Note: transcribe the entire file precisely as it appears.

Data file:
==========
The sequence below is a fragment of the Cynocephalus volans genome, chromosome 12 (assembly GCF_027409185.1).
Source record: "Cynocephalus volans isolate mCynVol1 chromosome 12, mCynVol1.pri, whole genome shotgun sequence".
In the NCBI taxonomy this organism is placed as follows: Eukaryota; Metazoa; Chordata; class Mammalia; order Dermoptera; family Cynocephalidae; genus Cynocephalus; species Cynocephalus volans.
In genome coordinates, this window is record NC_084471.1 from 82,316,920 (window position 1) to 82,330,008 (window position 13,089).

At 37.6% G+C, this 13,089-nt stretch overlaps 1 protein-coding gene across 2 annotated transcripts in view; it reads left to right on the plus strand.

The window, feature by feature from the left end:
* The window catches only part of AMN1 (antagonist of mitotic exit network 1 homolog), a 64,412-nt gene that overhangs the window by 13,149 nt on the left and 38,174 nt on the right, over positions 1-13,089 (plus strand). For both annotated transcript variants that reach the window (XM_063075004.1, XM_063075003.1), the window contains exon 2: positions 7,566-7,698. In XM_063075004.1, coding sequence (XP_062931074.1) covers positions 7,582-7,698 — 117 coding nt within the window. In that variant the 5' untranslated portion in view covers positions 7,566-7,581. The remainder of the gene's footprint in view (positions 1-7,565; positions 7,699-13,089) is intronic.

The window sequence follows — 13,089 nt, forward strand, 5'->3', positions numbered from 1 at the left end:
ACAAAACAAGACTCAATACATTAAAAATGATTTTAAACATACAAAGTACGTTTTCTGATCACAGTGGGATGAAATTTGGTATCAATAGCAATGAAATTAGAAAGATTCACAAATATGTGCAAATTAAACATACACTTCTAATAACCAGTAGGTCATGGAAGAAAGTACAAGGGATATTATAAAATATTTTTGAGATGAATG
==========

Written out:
The sequence below is a fragment of the Cynocephalus volans genome, chromosome 12 (assembly GCF_027409185.1).
Source record: "Cynocephalus volans isolate mCynVol1 chromosome 12, mCynVol1.pri, whole genome shotgun sequence".
In the NCBI taxonomy this organism is placed as follows: Eukaryota; Metazoa; Chordata; class Mammalia; order Dermoptera; family Cynocephalidae; genus Cynocephalus; species Cynocephalus volans.
In genome coordinates, this window is record NC_084471.1 from 82,316,920 (window position 1) to 82,330,008 (window position 13,089).

At 37.6% G+C, this 13,089-nt stretch overlaps 1 protein-coding gene across 2 annotated transcripts in view; it reads left to right on the plus strand.

The window, feature by feature from the left end:
* The window catches only part of AMN1 (antagonist of mitotic exit network 1 homolog), a 64,412-nt gene that overhangs the window by 13,149 nt on the left and 38,174 nt on the right, over positions 1-13,089 (plus strand). For both annotated transcript variants that reach the window (XM_063075004.1, XM_063075003.1), the window contains exon 2: positions 7,566-7,698. In XM_063075004.1, coding sequence (XP_062931074.1) covers positions 7,582-7,698 — 117 coding nt within the window. In that variant the 5' untranslated portion in view covers positions 7,566-7,581. The remainder of the gene's footprint in view (positions 1-7,565; positions 7,699-13,089) is intronic.

The window sequence follows — 13,089 nt, forward strand, 5'->3', positions numbered from 1 at the left end:
ACAAAACAAGACTCAATACATTAAAAATGATTTTAAACATACAAAGTACGTTTTCTGATCACAGTGGGATGAAATTTGGTATCAATAGCAATGAAATTAGAAAGATTCACAAATATGTGCAAATTAAACATACACTTCTAATAACCAGTAGGTCATGGAAGAAAGTACAAGGGATATTATAAAATATTTTTGAGATGAATG